2. Spend MORE
No, I’m not aiming to become a shopaholic. On a grad-student budget, that’s just not an option. But I work hard for my money, and I want to enjoy it. I’ve always been a saver, and to be honest, it has turned into a bit of a debilitating obsession. Does saving every penny lead to a more fulfilling life than occasionally going for the scallops over the chicken? The decadent mocha over the instant coffee? The movie theater with friends over staying in on Friday night? Money in and of itself has no inherent value. But we tend to hoard it away as though that will one day make us happy. Saving is important, but so is considering the enjoyment value of all of our options. What will make you more happy, finally using that rainy day fund to go skydiving, or knowing that $150 is sitting safely in the bank when something more exciting than skydiving comes up. Here’s a hint: meaningful experiences are worth more than money, and everything is relative. All I know is that next time I go to the beach, I’m splurging on that ice cream cone. Because even though I cognitively know that $4 for a pint of ice cream is a better deal than $4 on a single cone, I will no doubt gain relatively more enjoyment out of the single ice cream cone in the hot sun while walking barefoot along the beach than having ice cream every night for a week in a glass bowl at home (this goes back to my eat more resolution and the importance of the enjoyment factor over quantity). My resolution is to consider how I spend money EACH DAY and whether I’m getting the greatest ROI. Because sometimes the glitter nail polish beats the .03% interest on my money market account.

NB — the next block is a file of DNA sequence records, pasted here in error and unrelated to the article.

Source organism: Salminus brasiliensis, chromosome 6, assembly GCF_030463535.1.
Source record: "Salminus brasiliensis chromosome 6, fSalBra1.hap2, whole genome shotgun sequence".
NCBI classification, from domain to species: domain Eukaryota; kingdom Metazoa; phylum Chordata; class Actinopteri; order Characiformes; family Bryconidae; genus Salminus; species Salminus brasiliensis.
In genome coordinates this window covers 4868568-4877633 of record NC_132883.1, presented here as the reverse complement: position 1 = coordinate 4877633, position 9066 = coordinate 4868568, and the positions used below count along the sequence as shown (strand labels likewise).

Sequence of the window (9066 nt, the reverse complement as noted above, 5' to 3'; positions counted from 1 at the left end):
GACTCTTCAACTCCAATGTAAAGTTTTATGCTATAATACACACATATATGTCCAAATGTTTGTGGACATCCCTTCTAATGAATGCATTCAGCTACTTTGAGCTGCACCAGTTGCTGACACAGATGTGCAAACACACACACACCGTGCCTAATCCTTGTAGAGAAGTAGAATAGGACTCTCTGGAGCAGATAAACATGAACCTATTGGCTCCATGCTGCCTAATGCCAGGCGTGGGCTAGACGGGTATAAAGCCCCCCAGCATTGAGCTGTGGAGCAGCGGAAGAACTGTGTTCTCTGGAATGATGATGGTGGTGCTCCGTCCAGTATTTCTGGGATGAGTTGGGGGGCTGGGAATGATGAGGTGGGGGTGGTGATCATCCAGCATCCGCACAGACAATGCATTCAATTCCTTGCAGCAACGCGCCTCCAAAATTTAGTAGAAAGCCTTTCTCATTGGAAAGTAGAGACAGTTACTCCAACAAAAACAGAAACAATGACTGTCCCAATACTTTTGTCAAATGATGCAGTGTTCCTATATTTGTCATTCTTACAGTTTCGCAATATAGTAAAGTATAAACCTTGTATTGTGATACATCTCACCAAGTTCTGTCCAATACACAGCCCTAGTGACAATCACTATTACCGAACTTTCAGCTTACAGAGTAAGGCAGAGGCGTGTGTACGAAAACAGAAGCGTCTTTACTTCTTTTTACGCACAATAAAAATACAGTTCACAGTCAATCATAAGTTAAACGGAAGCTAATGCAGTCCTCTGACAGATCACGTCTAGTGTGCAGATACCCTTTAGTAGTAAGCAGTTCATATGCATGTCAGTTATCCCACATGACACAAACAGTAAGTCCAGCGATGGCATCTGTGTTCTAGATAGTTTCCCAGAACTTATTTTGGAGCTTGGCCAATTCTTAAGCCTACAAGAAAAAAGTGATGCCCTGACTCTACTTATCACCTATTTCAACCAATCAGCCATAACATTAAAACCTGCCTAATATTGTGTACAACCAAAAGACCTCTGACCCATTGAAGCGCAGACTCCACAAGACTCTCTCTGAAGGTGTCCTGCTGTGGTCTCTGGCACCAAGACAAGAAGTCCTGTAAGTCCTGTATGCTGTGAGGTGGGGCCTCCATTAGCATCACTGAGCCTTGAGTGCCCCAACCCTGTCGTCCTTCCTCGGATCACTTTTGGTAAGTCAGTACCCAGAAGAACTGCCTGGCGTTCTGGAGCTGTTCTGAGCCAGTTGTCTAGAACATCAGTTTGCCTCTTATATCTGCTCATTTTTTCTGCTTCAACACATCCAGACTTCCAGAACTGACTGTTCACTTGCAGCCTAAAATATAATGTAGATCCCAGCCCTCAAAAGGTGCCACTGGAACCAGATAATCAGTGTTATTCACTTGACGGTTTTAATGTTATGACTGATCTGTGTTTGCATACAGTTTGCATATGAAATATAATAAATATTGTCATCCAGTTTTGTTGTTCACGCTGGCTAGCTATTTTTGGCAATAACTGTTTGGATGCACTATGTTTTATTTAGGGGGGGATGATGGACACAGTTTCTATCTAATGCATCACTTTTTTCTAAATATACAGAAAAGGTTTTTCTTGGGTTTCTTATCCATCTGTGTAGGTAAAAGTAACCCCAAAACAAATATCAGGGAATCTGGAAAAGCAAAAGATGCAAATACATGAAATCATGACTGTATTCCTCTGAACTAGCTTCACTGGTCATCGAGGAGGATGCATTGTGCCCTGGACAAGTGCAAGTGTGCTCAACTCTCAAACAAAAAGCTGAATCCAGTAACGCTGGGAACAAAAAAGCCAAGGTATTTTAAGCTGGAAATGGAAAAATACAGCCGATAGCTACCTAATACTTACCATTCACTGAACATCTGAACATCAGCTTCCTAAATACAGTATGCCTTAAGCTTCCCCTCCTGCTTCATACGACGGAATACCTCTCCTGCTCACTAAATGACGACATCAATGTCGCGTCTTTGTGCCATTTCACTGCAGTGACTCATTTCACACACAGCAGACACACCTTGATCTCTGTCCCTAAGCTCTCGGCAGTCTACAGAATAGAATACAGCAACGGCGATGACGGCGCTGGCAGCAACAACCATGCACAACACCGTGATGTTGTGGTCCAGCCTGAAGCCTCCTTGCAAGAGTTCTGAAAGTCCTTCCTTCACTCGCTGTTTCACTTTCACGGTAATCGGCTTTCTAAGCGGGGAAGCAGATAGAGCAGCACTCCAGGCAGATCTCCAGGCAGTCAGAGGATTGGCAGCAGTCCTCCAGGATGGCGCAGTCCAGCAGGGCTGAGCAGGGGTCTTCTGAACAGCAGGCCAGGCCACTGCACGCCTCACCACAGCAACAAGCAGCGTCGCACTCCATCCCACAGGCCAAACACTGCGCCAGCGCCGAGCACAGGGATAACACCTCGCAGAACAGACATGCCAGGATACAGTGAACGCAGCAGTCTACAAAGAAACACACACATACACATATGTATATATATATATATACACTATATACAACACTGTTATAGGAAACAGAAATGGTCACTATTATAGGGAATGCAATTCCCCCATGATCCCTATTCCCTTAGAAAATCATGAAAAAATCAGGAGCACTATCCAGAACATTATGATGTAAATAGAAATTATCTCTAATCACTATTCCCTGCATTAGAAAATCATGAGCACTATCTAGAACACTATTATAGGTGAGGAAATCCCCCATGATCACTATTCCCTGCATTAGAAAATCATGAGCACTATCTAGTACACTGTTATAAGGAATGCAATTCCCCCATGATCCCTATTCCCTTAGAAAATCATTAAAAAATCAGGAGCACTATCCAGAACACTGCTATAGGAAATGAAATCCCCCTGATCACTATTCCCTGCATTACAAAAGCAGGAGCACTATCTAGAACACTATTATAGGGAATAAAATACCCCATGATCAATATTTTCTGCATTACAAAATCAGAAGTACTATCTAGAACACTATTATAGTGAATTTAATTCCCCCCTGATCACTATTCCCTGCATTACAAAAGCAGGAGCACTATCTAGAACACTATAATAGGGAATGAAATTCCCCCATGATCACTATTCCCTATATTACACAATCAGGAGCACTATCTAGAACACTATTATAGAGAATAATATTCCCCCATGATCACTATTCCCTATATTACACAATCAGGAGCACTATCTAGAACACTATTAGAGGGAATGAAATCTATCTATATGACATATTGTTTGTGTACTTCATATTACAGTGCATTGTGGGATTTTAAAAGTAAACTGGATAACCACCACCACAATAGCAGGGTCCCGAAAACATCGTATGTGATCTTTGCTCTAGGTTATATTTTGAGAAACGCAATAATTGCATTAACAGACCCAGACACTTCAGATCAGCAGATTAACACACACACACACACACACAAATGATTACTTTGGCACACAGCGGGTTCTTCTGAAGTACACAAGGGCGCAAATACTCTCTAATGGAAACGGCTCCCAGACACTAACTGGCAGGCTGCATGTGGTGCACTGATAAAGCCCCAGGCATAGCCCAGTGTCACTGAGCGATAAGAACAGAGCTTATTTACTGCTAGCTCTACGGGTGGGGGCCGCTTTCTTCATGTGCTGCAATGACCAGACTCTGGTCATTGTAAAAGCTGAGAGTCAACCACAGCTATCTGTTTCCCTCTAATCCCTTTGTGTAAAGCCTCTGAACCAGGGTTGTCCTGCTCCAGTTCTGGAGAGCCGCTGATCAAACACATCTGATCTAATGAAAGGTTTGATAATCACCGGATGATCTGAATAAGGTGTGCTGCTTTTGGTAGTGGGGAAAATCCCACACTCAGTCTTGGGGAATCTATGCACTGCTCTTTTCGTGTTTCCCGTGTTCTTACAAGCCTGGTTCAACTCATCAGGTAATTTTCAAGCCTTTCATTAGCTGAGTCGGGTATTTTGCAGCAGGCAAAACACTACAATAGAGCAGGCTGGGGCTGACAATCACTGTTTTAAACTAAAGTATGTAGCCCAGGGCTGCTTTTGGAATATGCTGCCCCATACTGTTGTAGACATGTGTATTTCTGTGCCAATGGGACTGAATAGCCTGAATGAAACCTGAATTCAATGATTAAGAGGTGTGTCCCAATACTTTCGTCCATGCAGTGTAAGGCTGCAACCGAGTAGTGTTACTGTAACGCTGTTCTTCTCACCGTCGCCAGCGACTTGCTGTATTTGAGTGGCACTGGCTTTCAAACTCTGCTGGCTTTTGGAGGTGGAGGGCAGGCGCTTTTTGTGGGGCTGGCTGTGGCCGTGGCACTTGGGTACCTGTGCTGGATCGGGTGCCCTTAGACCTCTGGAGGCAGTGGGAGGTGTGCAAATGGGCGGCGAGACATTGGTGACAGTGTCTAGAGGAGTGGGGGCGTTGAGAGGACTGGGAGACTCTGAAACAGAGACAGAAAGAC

3. Make more ENEMIES
Yup. I said it. I’m sick of tiptoeing. I’m sick of apologizing for things I don’t need to apologize for just to avoid conflict. I am sick of people-pleasing and the incessant need for everyone to like me. I’m so used to going with whatever anybody else wants to do that it causes me inordinate anxiety when I have to make my own decision on something, to try and figure out what I actually want. I’ve convinced myself that I always just want what other people want. But that can’t actually be true. I’m not saying that I intend to become incredibly selfish or that making enemies is necessarily good. But avoiding it at all costs? That’s pretty bad. And I’m totally guilty. For some reason, even the people that I don’t like I still want to like me. It’s kind of pathetic. So my resolution is take a stand EACH DAY for something I want, believe, or think. I like these quotes: “If you don’t have enemies, you don’t have character.” (Paul Newman) “You have enemies? Good. That means you’ve stood up for something, sometime in your life.” (Winston Churchill) If you didn’t notice, I’ve already started on this goal by making my first goal to “eat more”…I’m sure that one’s not going to make me a lot of friends!